Prof Martin Tattersall AO

EASING PATIENT PAIN WITH KINDNESS AND COMMUNICATION

Professor Martin Tattersall AO was appointed Professor of Cancer Medicine at the University of Sydney in 1977 when he was a young UK cancer expert. For Australia it would prove to be an enormous gain.

Today Professor Tattersall is widely recognised and respected for his huge contribution to cancer research, and his pivotal role in improving patient care. He received Cure Cancer grants in 1989, 1990 and 1992.

His Research Success

Martin’s work has focused largely on seeking ways to help doctors and patients communicate more effectively. It includes pioneering the development of question prompt lists for cancer patients when they see doctors, and promoting the use of audiotapes to study communication in cancer and palliative care consultations.

Martin has witnessed great advances in cancer research, and a shift away from the belief that the goal should be an outright cure. “Cancer is increasingly becoming a chronic disease as opposed to ‘it will kill you if you don’t kill it’. The answer may lie in a drug to turn a cancer off so you die with it rather than of it.”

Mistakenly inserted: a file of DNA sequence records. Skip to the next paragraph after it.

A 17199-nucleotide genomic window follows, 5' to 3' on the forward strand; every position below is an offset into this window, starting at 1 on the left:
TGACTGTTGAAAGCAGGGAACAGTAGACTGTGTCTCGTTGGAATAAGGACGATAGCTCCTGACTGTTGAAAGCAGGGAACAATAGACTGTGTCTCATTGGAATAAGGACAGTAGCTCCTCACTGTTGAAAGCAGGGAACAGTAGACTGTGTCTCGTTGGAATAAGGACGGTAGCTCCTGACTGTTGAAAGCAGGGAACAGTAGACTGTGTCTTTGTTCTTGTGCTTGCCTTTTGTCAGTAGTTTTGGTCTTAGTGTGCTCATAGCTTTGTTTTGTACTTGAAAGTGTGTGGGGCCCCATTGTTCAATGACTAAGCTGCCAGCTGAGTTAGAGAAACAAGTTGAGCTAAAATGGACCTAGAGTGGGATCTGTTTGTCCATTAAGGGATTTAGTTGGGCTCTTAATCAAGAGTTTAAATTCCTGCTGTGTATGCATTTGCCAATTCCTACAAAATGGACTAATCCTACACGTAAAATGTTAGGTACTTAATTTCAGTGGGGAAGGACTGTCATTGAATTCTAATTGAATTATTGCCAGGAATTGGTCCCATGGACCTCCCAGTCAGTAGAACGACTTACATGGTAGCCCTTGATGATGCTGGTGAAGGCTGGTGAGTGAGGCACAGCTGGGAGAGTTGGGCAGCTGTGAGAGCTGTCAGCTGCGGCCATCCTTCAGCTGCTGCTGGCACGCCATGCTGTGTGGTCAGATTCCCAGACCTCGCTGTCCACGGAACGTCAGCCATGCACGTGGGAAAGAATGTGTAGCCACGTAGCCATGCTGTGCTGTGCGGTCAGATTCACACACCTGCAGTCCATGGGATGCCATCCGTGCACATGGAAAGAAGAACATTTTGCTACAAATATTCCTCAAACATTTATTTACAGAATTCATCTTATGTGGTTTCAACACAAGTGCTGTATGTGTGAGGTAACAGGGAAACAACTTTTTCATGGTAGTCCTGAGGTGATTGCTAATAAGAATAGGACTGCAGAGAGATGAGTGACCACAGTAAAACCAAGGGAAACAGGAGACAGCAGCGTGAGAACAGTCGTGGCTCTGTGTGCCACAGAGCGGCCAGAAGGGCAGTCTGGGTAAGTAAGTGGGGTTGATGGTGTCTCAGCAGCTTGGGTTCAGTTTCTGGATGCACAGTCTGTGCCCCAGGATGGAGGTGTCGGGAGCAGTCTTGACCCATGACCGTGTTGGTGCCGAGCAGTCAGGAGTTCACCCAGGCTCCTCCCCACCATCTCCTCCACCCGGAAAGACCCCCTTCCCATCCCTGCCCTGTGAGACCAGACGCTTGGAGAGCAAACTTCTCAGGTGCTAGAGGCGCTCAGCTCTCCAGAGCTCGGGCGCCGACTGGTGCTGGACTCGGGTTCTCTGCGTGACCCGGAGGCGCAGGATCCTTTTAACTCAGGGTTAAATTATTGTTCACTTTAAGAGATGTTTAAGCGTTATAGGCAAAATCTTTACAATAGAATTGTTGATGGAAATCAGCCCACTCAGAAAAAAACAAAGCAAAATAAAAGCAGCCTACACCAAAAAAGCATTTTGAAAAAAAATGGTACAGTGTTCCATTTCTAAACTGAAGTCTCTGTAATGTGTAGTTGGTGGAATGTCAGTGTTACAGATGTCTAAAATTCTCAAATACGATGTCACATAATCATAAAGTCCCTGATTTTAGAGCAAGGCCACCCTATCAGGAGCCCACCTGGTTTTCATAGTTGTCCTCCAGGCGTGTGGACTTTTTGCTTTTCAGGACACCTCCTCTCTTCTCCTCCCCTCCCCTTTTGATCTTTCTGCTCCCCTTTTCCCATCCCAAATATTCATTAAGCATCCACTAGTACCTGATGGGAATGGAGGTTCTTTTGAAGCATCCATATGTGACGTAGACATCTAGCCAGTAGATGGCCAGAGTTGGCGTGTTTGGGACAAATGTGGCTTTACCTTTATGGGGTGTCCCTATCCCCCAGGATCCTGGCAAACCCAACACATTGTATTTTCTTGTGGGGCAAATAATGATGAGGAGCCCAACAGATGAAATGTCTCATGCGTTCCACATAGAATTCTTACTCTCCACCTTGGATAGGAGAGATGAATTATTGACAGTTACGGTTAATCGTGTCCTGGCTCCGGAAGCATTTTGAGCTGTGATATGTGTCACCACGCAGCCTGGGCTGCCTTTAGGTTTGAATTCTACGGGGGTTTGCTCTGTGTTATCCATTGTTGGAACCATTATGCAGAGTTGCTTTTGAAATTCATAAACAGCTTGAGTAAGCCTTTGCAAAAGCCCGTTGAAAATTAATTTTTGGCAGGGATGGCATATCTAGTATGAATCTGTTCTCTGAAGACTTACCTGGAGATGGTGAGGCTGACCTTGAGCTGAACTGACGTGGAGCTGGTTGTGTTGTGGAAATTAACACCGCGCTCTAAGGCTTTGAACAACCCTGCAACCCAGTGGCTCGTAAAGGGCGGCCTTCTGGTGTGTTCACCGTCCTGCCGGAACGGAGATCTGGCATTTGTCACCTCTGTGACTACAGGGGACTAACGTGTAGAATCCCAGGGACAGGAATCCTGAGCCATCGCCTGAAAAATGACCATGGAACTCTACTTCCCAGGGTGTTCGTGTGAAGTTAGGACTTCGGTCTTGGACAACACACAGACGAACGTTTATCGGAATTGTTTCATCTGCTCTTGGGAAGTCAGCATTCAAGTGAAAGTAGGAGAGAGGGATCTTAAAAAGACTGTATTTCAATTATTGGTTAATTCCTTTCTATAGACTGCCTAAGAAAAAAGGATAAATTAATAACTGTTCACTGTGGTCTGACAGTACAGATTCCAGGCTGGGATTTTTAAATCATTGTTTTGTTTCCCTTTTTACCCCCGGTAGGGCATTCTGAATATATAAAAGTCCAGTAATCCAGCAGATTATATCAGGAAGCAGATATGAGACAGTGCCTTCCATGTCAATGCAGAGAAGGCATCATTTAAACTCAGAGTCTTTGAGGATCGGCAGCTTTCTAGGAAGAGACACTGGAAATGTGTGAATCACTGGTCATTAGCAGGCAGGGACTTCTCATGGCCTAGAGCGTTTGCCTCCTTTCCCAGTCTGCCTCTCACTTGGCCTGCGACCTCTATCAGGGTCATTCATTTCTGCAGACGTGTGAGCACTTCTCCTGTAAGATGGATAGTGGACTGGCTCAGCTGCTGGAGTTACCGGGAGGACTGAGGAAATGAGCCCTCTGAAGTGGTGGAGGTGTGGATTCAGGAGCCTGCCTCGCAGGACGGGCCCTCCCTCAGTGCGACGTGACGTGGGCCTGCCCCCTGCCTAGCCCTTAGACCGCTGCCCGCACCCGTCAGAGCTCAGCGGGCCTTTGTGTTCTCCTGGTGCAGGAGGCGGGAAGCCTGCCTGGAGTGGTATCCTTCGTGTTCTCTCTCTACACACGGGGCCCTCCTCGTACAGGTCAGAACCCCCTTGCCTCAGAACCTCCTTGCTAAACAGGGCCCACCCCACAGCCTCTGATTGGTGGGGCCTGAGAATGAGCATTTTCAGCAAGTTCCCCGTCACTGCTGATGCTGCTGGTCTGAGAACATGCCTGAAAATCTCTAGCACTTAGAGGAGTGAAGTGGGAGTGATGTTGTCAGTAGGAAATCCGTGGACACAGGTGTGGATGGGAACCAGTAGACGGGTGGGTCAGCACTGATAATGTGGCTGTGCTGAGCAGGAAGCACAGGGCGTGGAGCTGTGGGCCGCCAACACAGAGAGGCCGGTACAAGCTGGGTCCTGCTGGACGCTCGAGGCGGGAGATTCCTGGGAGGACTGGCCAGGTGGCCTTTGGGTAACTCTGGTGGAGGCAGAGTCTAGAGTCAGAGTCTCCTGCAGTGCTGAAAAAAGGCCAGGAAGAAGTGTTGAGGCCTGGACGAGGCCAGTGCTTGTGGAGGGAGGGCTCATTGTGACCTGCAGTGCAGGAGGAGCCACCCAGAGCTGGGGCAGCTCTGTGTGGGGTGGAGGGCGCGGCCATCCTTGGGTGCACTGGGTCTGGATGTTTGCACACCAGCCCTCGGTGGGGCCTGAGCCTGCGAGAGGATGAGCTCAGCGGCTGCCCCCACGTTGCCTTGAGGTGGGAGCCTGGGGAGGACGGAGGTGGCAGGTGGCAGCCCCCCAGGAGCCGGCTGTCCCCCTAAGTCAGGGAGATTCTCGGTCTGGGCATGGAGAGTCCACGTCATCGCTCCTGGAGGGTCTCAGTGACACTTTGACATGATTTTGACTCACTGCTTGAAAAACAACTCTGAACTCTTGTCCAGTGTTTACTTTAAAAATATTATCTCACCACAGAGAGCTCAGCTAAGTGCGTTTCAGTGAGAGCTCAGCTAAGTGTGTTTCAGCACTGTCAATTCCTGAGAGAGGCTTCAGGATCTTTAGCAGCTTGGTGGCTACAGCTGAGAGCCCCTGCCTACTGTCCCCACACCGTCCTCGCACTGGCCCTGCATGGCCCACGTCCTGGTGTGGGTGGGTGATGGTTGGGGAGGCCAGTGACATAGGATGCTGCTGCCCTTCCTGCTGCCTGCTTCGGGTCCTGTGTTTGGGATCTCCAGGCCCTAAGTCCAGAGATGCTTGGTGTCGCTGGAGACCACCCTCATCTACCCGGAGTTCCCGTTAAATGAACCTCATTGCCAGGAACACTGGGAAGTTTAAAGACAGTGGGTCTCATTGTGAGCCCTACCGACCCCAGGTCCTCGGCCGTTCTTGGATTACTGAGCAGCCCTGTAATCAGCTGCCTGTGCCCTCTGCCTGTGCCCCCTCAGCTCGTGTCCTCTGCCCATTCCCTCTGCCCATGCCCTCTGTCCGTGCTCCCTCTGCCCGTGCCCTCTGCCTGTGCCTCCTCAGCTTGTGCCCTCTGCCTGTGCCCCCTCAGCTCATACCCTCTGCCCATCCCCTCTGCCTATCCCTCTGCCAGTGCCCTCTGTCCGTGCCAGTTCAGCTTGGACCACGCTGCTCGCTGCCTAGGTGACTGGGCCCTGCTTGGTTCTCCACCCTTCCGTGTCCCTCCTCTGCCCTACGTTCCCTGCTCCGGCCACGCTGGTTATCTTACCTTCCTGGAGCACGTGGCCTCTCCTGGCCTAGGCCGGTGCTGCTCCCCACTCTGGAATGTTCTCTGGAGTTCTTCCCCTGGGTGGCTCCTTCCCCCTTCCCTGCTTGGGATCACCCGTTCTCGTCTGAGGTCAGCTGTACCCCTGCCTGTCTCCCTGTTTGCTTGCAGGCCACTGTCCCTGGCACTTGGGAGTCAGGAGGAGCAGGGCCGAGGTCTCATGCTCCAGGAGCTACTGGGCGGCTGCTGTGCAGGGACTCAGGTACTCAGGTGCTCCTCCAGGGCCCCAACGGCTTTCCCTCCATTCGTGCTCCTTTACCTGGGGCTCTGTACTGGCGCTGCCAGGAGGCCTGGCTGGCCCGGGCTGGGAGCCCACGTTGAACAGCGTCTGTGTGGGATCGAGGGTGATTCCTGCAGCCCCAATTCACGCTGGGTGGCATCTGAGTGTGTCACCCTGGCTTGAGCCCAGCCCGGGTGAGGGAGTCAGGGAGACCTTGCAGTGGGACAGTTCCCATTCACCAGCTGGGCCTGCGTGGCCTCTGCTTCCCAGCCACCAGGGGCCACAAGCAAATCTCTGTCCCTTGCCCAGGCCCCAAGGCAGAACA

Support for Young Researchers

Martin’s association with Cure Cancer spans over three decades. In this time he has served as Chairman of the Medical Grants Advisory Committee and as a Director of the Board of Trustees.

Martin speaks with enthusiasm about being involved in the career development of young cancer researchers and doctors, acknowledging that the more support cancer researchers get when they’re young, the more likely they are to have great ideas.

Over his stellar career, Martin has gone on to secure approximately $20 million of research funding and has supervised more than 20 PhD and MD research students. He was a member of the World Health Organisation (WHO) Cancer Committee for 20 years, and he is a Life Member of the International Union Against Cancer (UICC) Roll of Honour. He was awarded the Medical Oncology Group of Australia (MOGA) Cancer Achievement Award in 2000. He chaired the Australian Drug Evaluation Committee (ADEC) from 1997-2008.

We need your help

Donate to fund future researchers like Martin and let’s make this the last generation to die from cancer.

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